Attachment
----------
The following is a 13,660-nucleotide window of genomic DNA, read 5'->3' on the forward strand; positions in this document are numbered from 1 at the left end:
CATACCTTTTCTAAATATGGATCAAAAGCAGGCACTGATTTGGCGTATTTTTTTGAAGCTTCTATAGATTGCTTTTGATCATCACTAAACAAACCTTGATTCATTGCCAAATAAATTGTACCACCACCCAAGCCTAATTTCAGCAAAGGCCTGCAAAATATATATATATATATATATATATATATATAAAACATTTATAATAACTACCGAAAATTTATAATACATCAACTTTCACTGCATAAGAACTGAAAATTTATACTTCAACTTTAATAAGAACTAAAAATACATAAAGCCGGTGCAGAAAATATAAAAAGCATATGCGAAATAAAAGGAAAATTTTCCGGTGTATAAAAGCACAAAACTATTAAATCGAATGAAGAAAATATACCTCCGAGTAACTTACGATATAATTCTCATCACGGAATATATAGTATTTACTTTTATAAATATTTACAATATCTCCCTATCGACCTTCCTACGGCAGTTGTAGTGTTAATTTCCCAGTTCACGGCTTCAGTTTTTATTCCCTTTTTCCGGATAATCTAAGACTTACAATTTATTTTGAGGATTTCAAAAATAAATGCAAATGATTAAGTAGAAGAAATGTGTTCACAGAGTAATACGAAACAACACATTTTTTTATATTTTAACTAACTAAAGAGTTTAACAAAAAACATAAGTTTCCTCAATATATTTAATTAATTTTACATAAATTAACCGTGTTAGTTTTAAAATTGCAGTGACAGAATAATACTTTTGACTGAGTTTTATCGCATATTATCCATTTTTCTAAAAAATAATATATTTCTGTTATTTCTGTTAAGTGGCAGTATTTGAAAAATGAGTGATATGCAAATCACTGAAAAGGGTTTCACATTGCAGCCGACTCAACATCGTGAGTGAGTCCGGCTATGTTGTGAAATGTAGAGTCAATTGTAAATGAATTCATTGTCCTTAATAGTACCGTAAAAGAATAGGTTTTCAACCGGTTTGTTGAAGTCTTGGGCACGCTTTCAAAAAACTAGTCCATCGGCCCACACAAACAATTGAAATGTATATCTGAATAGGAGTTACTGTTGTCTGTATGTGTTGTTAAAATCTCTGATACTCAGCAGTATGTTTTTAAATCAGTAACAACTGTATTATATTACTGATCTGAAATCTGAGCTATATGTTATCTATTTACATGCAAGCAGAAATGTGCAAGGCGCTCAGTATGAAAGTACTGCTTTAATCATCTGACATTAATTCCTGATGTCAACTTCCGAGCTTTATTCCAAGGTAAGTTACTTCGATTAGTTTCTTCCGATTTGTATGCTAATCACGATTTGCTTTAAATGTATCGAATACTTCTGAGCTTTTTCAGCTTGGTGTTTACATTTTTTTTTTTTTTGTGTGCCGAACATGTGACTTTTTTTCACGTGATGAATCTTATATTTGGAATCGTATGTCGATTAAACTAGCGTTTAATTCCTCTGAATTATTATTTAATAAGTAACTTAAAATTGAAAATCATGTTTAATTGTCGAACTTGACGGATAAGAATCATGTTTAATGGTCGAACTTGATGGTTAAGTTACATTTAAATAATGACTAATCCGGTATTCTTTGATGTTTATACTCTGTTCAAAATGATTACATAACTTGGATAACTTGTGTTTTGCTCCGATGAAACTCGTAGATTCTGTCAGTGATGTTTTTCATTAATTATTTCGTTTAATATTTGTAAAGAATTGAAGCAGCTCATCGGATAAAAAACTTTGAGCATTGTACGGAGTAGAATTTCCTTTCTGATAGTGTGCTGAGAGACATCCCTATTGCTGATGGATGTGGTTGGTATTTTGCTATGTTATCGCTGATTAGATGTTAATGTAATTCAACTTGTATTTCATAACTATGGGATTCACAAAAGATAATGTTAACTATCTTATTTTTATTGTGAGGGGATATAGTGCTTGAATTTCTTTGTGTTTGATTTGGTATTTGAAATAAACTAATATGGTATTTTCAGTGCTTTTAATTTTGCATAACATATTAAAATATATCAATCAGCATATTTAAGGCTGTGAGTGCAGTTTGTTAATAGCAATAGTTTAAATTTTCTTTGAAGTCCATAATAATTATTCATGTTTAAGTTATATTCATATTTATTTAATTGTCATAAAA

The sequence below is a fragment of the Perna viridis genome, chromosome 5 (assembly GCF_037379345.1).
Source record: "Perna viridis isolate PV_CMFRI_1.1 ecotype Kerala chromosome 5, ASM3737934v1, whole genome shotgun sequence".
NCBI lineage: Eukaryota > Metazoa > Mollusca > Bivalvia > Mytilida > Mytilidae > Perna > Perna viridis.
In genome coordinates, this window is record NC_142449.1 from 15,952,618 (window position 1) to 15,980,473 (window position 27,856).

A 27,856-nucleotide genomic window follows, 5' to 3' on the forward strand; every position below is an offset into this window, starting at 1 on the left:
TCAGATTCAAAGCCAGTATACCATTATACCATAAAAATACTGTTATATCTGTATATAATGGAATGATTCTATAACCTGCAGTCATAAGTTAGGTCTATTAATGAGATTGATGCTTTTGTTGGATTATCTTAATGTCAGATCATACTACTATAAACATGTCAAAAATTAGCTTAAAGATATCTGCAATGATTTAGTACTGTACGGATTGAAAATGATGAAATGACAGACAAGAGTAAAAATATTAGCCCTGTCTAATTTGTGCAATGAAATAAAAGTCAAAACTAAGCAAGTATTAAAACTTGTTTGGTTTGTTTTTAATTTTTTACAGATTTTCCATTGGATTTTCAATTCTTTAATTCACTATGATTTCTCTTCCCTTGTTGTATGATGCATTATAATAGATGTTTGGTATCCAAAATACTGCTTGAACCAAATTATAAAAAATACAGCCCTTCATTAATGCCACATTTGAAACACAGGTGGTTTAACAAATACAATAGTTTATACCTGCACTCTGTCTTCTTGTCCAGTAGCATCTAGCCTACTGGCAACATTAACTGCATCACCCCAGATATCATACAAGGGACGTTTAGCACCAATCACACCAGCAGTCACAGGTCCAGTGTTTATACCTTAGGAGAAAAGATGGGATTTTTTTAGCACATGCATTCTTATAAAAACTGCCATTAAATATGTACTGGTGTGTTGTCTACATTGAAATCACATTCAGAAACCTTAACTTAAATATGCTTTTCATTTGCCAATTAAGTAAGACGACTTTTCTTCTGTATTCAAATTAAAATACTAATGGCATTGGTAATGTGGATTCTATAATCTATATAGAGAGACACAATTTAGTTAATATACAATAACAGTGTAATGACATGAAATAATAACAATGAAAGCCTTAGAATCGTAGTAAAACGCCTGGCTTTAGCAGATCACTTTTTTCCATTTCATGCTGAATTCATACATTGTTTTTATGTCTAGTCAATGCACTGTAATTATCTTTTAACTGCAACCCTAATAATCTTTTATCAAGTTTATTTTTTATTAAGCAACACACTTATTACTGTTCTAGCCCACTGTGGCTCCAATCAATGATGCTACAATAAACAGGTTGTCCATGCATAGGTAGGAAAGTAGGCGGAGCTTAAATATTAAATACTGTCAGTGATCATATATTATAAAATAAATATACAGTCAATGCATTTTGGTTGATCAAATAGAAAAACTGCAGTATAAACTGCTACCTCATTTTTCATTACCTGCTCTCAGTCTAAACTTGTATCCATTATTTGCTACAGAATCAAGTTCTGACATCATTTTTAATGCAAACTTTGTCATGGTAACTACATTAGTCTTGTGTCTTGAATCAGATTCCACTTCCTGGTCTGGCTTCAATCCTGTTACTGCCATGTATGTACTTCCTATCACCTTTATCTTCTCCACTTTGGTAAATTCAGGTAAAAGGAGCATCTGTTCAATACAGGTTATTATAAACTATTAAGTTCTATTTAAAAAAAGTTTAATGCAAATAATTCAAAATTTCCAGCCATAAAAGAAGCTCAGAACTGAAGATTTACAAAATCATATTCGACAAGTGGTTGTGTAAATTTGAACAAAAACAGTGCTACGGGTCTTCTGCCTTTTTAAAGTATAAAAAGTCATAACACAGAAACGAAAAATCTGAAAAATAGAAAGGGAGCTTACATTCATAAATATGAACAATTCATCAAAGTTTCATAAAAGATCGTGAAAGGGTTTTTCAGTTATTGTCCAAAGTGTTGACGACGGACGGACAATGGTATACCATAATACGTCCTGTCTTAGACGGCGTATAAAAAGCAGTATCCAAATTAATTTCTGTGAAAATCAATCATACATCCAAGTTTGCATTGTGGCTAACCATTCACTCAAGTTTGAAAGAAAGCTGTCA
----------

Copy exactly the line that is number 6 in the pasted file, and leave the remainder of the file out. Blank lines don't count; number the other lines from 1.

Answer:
In genome coordinates, this window is record NC_142449.1 from 15,952,618 (window position 1) to 15,980,473 (window position 27,856).